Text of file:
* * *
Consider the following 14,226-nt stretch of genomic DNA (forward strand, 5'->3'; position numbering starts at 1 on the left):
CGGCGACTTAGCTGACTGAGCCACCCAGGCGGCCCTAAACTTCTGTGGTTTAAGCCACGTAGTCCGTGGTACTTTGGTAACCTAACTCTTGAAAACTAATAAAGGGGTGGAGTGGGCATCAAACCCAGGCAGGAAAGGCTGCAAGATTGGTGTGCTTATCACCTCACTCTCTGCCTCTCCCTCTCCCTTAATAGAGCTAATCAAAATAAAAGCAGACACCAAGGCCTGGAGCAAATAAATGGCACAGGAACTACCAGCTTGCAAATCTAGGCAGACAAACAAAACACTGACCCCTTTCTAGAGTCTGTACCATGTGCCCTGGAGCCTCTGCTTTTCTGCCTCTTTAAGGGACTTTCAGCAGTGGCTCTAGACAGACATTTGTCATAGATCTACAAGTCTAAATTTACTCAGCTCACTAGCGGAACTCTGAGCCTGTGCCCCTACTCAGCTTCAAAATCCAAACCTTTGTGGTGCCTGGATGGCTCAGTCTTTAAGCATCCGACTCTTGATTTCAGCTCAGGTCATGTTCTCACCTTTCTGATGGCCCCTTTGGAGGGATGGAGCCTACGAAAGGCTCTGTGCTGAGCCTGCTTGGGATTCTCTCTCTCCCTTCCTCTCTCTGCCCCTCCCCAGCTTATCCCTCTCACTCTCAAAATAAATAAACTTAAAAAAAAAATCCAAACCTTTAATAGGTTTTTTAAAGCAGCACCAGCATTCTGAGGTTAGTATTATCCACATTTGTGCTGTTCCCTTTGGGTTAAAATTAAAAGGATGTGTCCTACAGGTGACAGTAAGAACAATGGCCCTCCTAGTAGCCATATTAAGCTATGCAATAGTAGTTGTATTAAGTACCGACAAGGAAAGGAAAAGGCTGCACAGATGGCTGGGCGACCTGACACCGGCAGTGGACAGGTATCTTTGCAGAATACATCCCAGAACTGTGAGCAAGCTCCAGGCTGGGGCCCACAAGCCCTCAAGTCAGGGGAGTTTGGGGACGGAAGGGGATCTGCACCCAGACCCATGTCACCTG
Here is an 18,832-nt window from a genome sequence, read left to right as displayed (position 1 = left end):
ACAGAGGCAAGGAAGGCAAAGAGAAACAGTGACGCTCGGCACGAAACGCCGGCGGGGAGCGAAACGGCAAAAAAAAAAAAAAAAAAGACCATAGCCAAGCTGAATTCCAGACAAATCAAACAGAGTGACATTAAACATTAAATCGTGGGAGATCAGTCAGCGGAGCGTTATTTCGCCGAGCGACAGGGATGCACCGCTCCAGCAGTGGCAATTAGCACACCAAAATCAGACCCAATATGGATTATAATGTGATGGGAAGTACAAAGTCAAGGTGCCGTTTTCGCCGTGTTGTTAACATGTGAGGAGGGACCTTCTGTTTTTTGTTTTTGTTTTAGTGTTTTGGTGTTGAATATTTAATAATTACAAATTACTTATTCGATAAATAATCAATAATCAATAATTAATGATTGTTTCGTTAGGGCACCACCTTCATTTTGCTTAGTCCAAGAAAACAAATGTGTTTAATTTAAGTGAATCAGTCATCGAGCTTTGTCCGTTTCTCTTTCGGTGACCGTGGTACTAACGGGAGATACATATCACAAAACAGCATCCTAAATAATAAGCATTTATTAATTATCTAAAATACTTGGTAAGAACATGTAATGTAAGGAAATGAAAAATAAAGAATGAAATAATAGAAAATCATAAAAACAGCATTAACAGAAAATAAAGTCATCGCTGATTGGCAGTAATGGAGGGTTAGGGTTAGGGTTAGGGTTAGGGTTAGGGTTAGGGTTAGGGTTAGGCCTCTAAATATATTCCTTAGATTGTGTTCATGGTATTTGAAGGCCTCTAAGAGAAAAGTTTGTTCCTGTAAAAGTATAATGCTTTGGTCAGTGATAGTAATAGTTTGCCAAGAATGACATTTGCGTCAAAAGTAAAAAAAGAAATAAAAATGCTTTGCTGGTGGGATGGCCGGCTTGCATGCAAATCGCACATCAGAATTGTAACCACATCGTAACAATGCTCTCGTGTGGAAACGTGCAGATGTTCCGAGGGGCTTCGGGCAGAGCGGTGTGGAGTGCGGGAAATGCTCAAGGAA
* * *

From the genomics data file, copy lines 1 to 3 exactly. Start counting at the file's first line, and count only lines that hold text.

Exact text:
Consider the following 14,226-nt stretch of genomic DNA (forward strand, 5'->3'; position numbering starts at 1 on the left):
CGGCGACTTAGCTGACTGAGCCACCCAGGCGGCCCTAAACTTCTGTGGTTTAAGCCACGTAGTCCGTGGTACTTTGGTAACCTAACTCTTGAAAACTAATAAAGGGGTGGAGTGGGCATCAAACCCAGGCAGGAAAGGCTGCAAGATTGGTGTGCTTATCACCTCACTCTCTGCCTCTCCCTCTCCCTTAATAGAGCTAATCAAAATAAAAGCAGACACCAAGGCCTGGAGCAAATAAATGGCACAGGAACTACCAGCTTGCAAATCTAGGCAGACAAACAAAACACTGACCCCTTTCTAGAGTCTGTACCATGTGCCCTGGAGCCTCTGCTTTTCTGCCTCTTTAAGGGACTTTCAGCAGTGGCTCTAGACAGACATTTGTCATAGATCTACAAGTCTAAATTTACTCAGCTCACTAGCGGAACTCTGAGCCTGTGCCCCTACTCAGCTTCAAAATCCAAACCTTTGTGGTGCCTGGATGGCTCAGTCTTTAAGCATCCGACTCTTGATTTCAGCTCAGGTCATGTTCTCACCTTTCTGATGGCCCCTTTGGAGGGATGGAGCCTACGAAAGGCTCTGTGCTGAGCCTGCTTGGGATTCTCTCTCTCCCTTCCTCTCTCTGCCCCTCCCCAGCTTATCCCTCTCACTCTCAAAATAAATAAACTTAAAAAAAAAATCCAAACCTTTAATAGGTTTTTTAAAGCAGCACCAGCATTCTGAGGTTAGTATTATCCACATTTGTGCTGTTCCCTTTGGGTTAAAATTAAAAGGATGTGTCCTACAGGTGACAGTAAGAACAATGGCCCTCCTAGTAGCCATATTAAGCTATGCAATAGTAGTTGTATTAAGTACCGACAAGGAAAGGAAAAGGCTGCACAGATGGCTGGGCGACCTGACACCGGCAGTGGACAGGTATCTTTGCAGAATACATCCCAGAACTGTGAGCAAGCTCCAGGCTGGGGCCCACAAGCCCTCAAGTCAGGGGAGTTTGGGGACGGAAGGGGATCTGCACCCAGACCCATGTCACCTG
Here is an 18,832-nt window from a genome sequence, read left to right as displayed (position 1 = left end):